Second Noah’s Ark flight takes to the skies

More than 23 rescue animals find forever homes

With a sigh of relief, Canadian Nikole Poirier waved goodbye to the second Noah’s Ark Project flight as it departed for Toronto from the Owen Roberts International Airport on Monday morning.

The flight, she said, was particularly special for her as, not only was it taking pets and their owners home, it also took more than 25 rescue animals to their forever homes in Canada.

“We had 55 animals, an unlimited number of those were allowed to be large dogs, which don’t travel in the hold,” Poirier told the Cayman Compass on Monday. “They come in the plane on a leash, in a basket muzzle, [anti-anxiety medicated], and they sit over pee pads and they take three seats.

“We had 30 plus of those kinds of dogs. But, in addition to all of that, we also had 23 animals on the plane today that were rescue animals [from the Humane Society] travelling without their family.”

Poirier, who organised and coordinated the flight, explained that Canada has a restriction on non-essential cargo, and animals are considered non-essential, which why they had to be carried inside the plane’s cabin.

While preparing for the departure, some of the passengers were moved to make adoptions, including of a One Dog at a Time pup.

Poirier said while the evacuation exercise brought with it a lot of anxiety and stress, as well as a lot of big dogs on leashes and wearing muzzles, she was pleased it was successful.

The first Noah’s Ark flight departed at the end of May. That repatriation flight to Canada transported 104 passengers, 17 dogs and 10 cats.

Poirier said Monday’s flight was not without its hiccups.

In fact, she said, it almost did not happen, after 16 passengers pulled out.

“There were some hitches,” she admitted. “We had people that didn’t show up to the airport that were supposed to be pet handlers. So, last minute, we had wonderful people step in and say, ‘I’ll take the pets.’ And it’s not a simple task. There’s a lot of responsibility.”

Pet handlers, she said, not only care for the pets on the plane, but when they arrive in Toronto, they have to handle the Customs clearance.

“Then, all those 23 rescue animals have foster families waiting for them in the Toronto airport. So, it’s getting them all the way through the Toronto airport and passing them off to their new families, which is so exciting,” she said.

A total of 116 Canadians departed Cayman on the Sunwing chartered flight.

The inbound flight brought back 30 passengers, which included Caymanians, permanent residents and work-permit holders and their families.

Poirier said the flight also brought two pets with it. The passengers will have to be quarantined for 14 days, while the pets will spend a two-week respite with Must Love dogs before being handed over to temporary homes until their families are cleared.

She said this flight had many heartwarming moments, like rescue dog Sheldon finding his forever home in Canada.

Sheldon was seized together with more than 30 other animals from a home in Cayman last year. Poirier said he was the last of the dogs to find a home.

Four of the dogs that were on the flight were also up for euthanisation, but she said, they were rescued and “will now go to forever homes, which is amazing”.

Going into the departure area, there were some moments of levity, she said, when one of the pet handlers started panicking when their assigned dog seemed to stop responding to them.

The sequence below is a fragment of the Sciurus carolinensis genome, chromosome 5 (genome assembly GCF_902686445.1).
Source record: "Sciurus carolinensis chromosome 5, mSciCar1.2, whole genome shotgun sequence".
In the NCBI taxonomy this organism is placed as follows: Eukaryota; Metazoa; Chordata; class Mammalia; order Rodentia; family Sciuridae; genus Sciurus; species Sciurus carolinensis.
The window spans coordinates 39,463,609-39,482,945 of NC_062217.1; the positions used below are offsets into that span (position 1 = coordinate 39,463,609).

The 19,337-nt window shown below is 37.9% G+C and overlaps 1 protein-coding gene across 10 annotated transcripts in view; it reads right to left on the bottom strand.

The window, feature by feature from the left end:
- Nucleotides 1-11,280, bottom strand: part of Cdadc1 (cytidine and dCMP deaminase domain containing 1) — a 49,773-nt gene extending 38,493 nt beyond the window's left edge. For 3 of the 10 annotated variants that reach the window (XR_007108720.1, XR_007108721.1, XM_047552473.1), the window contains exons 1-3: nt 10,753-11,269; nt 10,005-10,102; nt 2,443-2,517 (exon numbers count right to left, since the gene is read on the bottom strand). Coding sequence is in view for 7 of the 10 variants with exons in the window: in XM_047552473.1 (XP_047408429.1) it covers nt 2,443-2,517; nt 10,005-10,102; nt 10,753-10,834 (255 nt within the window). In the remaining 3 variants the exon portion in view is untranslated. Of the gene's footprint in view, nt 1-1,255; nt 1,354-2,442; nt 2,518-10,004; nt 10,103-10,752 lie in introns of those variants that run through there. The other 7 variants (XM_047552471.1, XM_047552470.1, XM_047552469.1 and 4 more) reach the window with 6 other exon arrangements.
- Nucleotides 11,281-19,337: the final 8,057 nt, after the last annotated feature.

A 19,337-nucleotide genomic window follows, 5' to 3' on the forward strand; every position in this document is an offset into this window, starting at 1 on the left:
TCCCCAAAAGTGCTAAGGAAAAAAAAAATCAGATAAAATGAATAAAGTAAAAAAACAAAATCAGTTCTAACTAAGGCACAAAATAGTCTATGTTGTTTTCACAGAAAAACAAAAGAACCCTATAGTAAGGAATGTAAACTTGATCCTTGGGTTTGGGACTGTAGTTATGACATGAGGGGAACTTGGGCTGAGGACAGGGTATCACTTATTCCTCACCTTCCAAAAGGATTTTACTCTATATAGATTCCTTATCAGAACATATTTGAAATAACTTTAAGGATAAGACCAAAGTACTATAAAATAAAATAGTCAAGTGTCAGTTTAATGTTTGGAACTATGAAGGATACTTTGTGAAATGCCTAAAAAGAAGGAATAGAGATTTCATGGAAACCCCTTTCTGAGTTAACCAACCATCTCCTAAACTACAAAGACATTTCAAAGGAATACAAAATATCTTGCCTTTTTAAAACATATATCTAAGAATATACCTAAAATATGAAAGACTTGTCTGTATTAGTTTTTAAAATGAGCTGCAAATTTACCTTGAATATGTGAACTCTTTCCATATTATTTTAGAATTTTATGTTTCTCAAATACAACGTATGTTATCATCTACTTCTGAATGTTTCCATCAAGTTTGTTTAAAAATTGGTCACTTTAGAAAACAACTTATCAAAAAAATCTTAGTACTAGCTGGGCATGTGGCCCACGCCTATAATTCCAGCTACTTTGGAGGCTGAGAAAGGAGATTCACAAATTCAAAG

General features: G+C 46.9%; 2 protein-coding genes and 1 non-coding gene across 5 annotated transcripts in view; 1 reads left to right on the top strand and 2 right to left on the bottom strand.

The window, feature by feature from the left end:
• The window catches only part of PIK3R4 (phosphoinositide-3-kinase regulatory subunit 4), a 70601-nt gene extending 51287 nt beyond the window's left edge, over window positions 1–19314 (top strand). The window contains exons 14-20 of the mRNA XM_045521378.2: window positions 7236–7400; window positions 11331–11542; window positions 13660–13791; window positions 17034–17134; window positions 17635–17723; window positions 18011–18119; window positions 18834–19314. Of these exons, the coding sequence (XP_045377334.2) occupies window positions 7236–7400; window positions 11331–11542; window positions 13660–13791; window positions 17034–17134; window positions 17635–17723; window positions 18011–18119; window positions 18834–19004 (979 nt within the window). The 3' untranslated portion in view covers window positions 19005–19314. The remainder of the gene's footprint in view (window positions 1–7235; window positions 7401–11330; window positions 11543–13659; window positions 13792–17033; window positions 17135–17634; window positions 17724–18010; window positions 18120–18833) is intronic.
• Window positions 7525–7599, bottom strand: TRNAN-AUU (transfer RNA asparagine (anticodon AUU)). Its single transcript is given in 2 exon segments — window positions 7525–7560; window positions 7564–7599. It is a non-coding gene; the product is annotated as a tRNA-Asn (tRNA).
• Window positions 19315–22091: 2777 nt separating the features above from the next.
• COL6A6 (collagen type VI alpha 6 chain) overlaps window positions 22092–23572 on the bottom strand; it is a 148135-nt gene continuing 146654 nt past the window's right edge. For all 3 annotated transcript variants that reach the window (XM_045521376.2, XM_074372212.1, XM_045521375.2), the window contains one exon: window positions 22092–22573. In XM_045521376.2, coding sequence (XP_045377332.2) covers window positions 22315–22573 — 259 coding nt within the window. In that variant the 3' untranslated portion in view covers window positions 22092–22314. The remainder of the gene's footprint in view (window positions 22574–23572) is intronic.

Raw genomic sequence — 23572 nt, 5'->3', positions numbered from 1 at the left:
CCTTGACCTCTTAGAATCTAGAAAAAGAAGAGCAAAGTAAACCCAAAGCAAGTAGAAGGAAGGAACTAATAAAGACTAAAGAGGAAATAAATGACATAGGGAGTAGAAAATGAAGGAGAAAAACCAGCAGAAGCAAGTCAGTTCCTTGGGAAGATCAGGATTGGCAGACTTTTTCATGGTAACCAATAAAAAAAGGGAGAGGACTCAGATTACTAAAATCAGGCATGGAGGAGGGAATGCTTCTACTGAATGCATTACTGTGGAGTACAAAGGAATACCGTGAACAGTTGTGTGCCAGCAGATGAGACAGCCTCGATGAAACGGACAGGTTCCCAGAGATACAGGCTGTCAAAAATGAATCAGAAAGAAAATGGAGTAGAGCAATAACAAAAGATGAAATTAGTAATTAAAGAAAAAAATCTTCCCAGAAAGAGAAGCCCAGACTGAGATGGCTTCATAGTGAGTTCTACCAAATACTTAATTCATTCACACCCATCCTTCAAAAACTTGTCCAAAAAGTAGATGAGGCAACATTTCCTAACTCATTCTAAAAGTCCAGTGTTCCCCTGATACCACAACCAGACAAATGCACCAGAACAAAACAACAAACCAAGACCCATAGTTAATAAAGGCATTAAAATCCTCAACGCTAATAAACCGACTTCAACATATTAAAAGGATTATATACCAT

“They were like, ‘oh my gosh, what’s going on with my dog? … It’s just lying there …. When we sent in One Dog at a Time people to take a look to make sure the dog was healthy… they were, like, ’Oh, yeah, that’s Gus. He’s just deaf. Give him a little hello and a treat and he’ll start up,” she said.

She said Gus’s new family is preparing to welcome him home.

His fur mummy, little Kadence Moffatt, dressed up in her princess dress and made a welcome home sign.

Poirier also shared that one of the dogs that left on the flight was injured when he was attacked by a pack of wild dogs, leaving him with mobility issues.

However, a pet owner donated a puppy stroller to the injured dog’s owner, which allowed the dog to move around.

“When I saw them arrive at the airport today, I just cried,” Poirier said. “It was so great to know that not only can she move through the airports freely, but she can now take her pup on walks, take her pup to the park, take her pup out all these places that he really couldn’t have gone without the stroller, because it’s a bigger dog, and you just can’t carry it everywhere.”

Now that the latest Noah’s Ark flight is over, Poirier said she can take a moment to breathe.

“I just started bawling when the plane took off,” she said. “They all made it on the plane. We had a few dogs that we were worried about, [that] they would be crying and a little bit too loud, and we were worried they get kicked off the plane and we didn’t know what we would do. But it all came together.”

Poirier said she is now turning her attention to arranging a flight in August for Canadian parents who need to take their children back to school in Canada once they reopen.

That flight, she said, will also be open to Caymanian families and she is hoping to work with TravelTime Cayman and the government to make it happen.

At the time of publication, the flight had touched down in Toronto and the families were in the process of reuniting with their furry family members.

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